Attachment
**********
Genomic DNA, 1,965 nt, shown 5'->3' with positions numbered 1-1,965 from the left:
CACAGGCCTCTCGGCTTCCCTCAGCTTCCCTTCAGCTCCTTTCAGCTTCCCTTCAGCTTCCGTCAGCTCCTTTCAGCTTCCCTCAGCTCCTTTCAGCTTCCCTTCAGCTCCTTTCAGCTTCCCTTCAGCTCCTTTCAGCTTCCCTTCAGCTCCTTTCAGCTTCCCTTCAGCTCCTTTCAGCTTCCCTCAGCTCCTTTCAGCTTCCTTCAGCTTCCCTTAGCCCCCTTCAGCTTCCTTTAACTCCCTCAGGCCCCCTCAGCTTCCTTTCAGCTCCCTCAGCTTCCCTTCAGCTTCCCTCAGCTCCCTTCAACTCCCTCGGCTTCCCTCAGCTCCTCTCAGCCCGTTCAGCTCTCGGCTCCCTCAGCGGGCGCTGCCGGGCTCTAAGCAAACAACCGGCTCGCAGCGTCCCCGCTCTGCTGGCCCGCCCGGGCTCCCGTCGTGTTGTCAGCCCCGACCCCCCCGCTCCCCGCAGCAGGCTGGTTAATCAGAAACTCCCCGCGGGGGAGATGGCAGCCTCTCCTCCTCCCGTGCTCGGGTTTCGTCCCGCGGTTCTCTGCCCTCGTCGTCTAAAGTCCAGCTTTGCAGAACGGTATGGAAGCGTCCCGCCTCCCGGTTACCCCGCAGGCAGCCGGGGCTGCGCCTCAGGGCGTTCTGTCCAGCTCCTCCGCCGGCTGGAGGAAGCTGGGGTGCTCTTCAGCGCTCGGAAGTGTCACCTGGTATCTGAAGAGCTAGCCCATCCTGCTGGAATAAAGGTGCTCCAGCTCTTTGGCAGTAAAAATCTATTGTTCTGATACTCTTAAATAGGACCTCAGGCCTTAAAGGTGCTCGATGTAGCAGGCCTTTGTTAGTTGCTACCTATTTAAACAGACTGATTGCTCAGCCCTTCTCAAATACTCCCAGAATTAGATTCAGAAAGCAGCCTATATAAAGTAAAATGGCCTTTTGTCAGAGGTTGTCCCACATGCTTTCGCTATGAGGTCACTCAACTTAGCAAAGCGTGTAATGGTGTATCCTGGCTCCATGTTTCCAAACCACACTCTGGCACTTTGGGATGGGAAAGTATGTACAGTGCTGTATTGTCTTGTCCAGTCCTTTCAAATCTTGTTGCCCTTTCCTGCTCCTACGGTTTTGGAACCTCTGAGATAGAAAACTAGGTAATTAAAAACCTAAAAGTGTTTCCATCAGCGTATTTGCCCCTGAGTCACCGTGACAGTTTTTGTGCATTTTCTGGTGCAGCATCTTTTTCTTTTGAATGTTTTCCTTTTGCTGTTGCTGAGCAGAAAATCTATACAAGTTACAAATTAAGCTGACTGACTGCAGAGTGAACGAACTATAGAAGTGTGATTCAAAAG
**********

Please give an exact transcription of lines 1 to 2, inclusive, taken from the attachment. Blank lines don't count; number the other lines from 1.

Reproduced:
Genomic DNA, 1,965 nt, shown 5'->3' with positions numbered 1-1,965 from the left:
CACAGGCCTCTCGGCTTCCCTCAGCTTCCCTTCAGCTCCTTTCAGCTTCCCTTCAGCTTCCGTCAGCTCCTTTCAGCTTCCCTCAGCTCCTTTCAGCTTCCCTTCAGCTCCTTTCAGCTTCCCTTCAGCTCCTTTCAGCTTCCCTTCAGCTCCTTTCAGCTTCCCTTCAGCTCCTTTCAGCTTCCCTCAGCTCCTTTCAGCTTCCTTCAGCTTCCCTTAGCCCCCTTCAGCTTCCTTTAACTCCCTCAGGCCCCCTCAGCTTCCTTTCAGCTCCCTCAGCTTCCCTTCAGCTTCCCTCAGCTCCCTTCAACTCCCTCGGCTTCCCTCAGCTCCTCTCAGCCCGTTCAGCTCTCGGCTCCCTCAGCGGGCGCTGCCGGGCTCTAAGCAAACAACCGGCTCGCAGCGTCCCCGCTCTGCTGGCCCGCCCGGGCTCCCGTCGTGTTGTCAGCCCCGACCCCCCCGCTCCCCGCAGCAGGCTGGTTAATCAGAAACTCCCCGCGGGGGAGATGGCAGCCTCTCCTCCTCCCGTGCTCGGGTTTCGTCCCGCGGTTCTCTGCCCTCGTCGTCTAAAGTCCAGCTTTGCAGAACGGTATGGAAGCGTCCCGCCTCCCGGTTACCCCGCAGGCAGCCGGGGCTGCGCCTCAGGGCGTTCTGTCCAGCTCCTCCGCCGGCTGGAGGAAGCTGGGGTGCTCTTCAGCGCTCGGAAGTGTCACCTGGTATCTGAAGAGCTAGCCCATCCTGCTGGAATAAAGGTGCTCCAGCTCTTTGGCAGTAAAAATCTATTGTTCTGATACTCTTAAATAGGACCTCAGGCCTTAAAGGTGCTCGATGTAGCAGGCCTTTGTTAGTTGCTACCTATTTAAACAGACTGATTGCTCAGCCCTTCTCAAATACTCCCAGAATTAGATTCAGAAAGCAGCCTATATAAAGTAAAATGGCCTTTTGTCAGAGGTTGTCCCACATGCTTTCGCTATGAGGTCACTCAACTTAGCAAAGCGTGTAATGGTGTATCCTGGCTCCATGTTTCCAAACCACACTCTGGCACTTTGGGATGGGAAAGTATGTACAGTGCTGTATTGTCTTGTCCAGTCCTTTCAAATCTTGTTGCCCTTTCCTGCTCCTACGGTTTTGGAACCTCTGAGATAGAAAACTAGGTAATTAAAAACCTAAAAGTGTTTCCATCAGCGTATTTGCCCCTGAGTCACCGTGACAGTTTTTGTGCATTTTCTGGTGCAGCATCTTTTTCTTTTGAATGTTTTCCTTTTGCTGTTGCTGAGCAGAAAATCTATACAAGTTACAAATTAAGCTGACTGACTGCAGAGTGAACGAACTATAGAAGTGTGATTCAAAAG